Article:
strlen  (strlen [string …]) Returns an integer that is the number of characters in a string
substr  (substr string start [length]) Returns a substring of a string
vl-string-subst  (vl-string-subst new-str pattern string [start-pos]) Substitutes one string for another, within a string
open  (open filename mode) Opens a file for access by the AutoLISP I/O functions
read-char  (read-char [file-desc]) Returns the decimal ASCII code representing the character read from the keyboard input buffer or from an open file
read-line  (read-line [file-desc]) Reads a string from the keyboard or from an open file
write-char  (write-char num [file-desc]) Writes one character to the screen or to an open file
write-line  (write-line string [file-desc]) Writes a string to the screen or to an open file
close  (close file-desc) Closes an open file


The last category is Autocad graphic interfacing commands. ( I am leaving out a few things I think may be less useful or obsolete or inadvertently)

angle  (angle pt1 pt2) Returns an angle in radians of a line defined by two endpoints
distance  (distance pt1 pt2) Returns the 3D distance between two points
inters  (inters pt1 pt2 pt3 pt4 [onseg]) Finds the intersection of two lines
osnap  (osnap pt mode) Returns a 3D point that is the result of applying an Object Snap mode to a specified point
polar  (polar pt ang dist) Returns the UCS 3D point at a specified angle and distance from a point
getangle  (getangle [pt] [msg]) Pauses for user input of an angle, and returns that angle in radians
getdist  (getdist [pt] [msg]) Pauses for user input of a distance
getint  (getint [msg]) Pauses for user input of an integer, and returns that integer
getorient  (getorient [pt] [msg]) Pauses for user input of an angle, and returns that angle in radians
getpoint  (getpoint [pt] [msg]) Pauses for user input of a point, and returns that point
getreal  (getreal [msg]) Pauses for user input of a real number, and returns that real number
getstring  (getstring [cr] [msg]) Pauses for user input of a string, and returns that string
entsel  (entsel [msg]) Prompts the user to select a single object (entity) by specifying a point
entdel  (entdel ename) Deletes objects (entities) or restores previously deleted objects
entget  (entget ename [applist]) Retrieves an object’s definition data
entlast  (entlast) Returns the name of the last non-deleted main object in the drawing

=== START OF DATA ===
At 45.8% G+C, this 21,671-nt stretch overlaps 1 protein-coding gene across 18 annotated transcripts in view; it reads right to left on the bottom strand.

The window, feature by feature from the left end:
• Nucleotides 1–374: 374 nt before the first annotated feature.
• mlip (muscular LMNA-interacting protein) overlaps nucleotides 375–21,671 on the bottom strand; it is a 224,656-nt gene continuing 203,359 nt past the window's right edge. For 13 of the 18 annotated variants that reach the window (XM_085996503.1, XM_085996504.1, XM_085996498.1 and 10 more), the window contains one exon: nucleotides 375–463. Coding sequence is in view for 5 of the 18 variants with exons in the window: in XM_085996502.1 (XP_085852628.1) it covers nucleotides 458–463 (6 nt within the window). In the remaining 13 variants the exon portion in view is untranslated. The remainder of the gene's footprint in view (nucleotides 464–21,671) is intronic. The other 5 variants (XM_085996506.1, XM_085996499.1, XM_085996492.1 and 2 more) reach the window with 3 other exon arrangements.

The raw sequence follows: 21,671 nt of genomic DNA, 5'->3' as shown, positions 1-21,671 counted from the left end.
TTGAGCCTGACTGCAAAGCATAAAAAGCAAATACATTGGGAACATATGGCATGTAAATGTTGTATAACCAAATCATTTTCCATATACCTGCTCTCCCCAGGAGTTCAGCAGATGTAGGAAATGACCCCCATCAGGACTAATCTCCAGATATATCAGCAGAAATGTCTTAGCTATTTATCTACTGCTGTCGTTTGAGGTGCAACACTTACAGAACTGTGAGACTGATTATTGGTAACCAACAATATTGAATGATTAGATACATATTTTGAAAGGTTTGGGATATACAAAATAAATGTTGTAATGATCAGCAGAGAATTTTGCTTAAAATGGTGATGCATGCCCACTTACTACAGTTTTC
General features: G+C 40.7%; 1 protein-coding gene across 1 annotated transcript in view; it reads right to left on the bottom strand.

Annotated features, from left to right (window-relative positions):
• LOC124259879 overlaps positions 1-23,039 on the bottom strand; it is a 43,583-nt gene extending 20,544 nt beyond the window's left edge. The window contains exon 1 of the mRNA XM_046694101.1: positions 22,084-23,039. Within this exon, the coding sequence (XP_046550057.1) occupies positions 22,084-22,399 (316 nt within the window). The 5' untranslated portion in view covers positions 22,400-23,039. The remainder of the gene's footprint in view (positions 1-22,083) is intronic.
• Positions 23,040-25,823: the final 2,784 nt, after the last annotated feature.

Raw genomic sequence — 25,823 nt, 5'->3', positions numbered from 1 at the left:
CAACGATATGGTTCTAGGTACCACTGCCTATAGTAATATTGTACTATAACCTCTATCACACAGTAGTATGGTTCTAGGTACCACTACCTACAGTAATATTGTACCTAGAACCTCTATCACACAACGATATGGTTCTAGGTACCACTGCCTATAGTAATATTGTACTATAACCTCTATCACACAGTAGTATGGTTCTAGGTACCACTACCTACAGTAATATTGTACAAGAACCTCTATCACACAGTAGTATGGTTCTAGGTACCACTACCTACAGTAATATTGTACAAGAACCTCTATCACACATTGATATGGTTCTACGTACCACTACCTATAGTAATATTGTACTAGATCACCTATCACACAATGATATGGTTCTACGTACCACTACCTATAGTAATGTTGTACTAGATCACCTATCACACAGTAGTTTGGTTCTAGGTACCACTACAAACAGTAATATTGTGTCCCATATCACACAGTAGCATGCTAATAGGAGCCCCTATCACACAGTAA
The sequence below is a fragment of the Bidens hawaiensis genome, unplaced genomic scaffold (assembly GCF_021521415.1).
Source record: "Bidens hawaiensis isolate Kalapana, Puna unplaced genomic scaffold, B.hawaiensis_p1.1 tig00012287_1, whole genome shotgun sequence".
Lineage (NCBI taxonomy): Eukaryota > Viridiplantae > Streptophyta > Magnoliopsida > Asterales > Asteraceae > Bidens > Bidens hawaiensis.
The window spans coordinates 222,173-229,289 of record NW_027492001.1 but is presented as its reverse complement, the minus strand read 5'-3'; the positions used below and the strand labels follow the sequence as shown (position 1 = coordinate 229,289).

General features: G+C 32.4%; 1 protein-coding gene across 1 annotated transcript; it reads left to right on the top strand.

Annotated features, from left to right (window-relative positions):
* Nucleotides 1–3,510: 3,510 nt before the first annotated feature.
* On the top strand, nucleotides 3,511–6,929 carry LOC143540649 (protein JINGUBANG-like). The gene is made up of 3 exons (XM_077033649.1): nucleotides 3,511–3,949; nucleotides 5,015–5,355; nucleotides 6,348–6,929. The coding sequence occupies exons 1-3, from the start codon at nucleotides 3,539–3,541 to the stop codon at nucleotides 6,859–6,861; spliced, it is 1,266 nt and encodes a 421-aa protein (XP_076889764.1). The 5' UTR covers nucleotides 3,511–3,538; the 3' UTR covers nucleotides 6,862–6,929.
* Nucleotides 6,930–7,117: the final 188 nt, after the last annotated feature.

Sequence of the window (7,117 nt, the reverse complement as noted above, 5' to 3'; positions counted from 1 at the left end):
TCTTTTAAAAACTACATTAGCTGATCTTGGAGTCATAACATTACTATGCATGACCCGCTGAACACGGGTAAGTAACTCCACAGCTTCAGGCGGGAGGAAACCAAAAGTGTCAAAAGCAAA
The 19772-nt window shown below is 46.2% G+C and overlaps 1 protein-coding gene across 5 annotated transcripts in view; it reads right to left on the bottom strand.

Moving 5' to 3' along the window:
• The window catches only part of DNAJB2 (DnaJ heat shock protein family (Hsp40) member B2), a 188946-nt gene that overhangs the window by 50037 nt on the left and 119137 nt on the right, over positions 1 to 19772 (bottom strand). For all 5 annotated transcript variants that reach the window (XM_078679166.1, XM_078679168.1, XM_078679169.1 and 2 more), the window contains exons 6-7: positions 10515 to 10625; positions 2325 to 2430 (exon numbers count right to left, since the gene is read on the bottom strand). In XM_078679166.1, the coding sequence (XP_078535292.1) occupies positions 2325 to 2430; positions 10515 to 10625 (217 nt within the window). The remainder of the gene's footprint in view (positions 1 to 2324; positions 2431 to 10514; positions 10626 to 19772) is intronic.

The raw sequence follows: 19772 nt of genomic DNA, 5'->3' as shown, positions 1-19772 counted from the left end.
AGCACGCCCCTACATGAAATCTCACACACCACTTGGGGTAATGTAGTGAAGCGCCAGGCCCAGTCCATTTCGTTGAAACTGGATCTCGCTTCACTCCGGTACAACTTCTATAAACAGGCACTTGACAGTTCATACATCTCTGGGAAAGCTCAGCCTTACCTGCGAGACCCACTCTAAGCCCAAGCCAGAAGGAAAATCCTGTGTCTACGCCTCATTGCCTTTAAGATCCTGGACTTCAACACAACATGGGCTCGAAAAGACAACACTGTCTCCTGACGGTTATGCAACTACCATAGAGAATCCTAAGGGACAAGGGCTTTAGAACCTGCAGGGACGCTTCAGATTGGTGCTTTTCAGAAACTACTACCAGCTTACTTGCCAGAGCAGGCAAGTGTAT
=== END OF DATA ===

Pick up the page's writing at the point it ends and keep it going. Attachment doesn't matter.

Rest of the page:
entmod  (entmod elist) Modifies the definition data of an object
entnext  (entnext [ename]) Returns the name of the next object in the drawing
entupd  (entupd ename) Updates the screen image of an object
ssadd  (ssadd [ename [ss]]) Adds an object (entity) to a selection set, or creates a new selection set
ssdel  (ssdel ename ss) Deletes an object (entity) from a selection set
ssget  (ssget [mode] [pt1 [pt2]] [pt-list] [filter-list]) Prompts the user to select objects (entities), and returns a selection set
sslength  (sslength ss) Returns an integer containing the number of objects (entities) in a selection set
ssmemb  (ssmemb ename ss) Tests whether an object (entity) is a member of a selection set
ssname  (ssname ss index) Returns the object (entity) name of the indexed element of a selection set
grread  (grread [track] [allkeys [curtype]]) Reads values from any of the AutoCAD input devices
graphscr  (graphscr) Displays the AutoCAD graphics screen
grdraw  (grdraw from to color [highlight]) Draws a vector between two points, in the current viewport
grtext  (grtext [box text [highlight]]) Writes text to the status line or to screen menu areas
menucmd  (menucmd string) Issues menu commands, or sets and retrieves menu item status
prin1  (prin1 [expr [file-desc]]) Prints an expression to the command line or writes an expression to an open file
princ  (princ [expr [file-desc]]) Prints an expression to the command line, or writes an expression to an open file
print  (print [expr [file-desc]]) Prints an expression to the command line, or writes an expression to an open file
prompt  (prompt msg) Displays a string on your screen’s prompt area
redraw  (redraw [ename [mode]]) Redraws the current viewport or a specified object (entity) in the current viewport
terpri  (terpri) Prints a newline to the Command line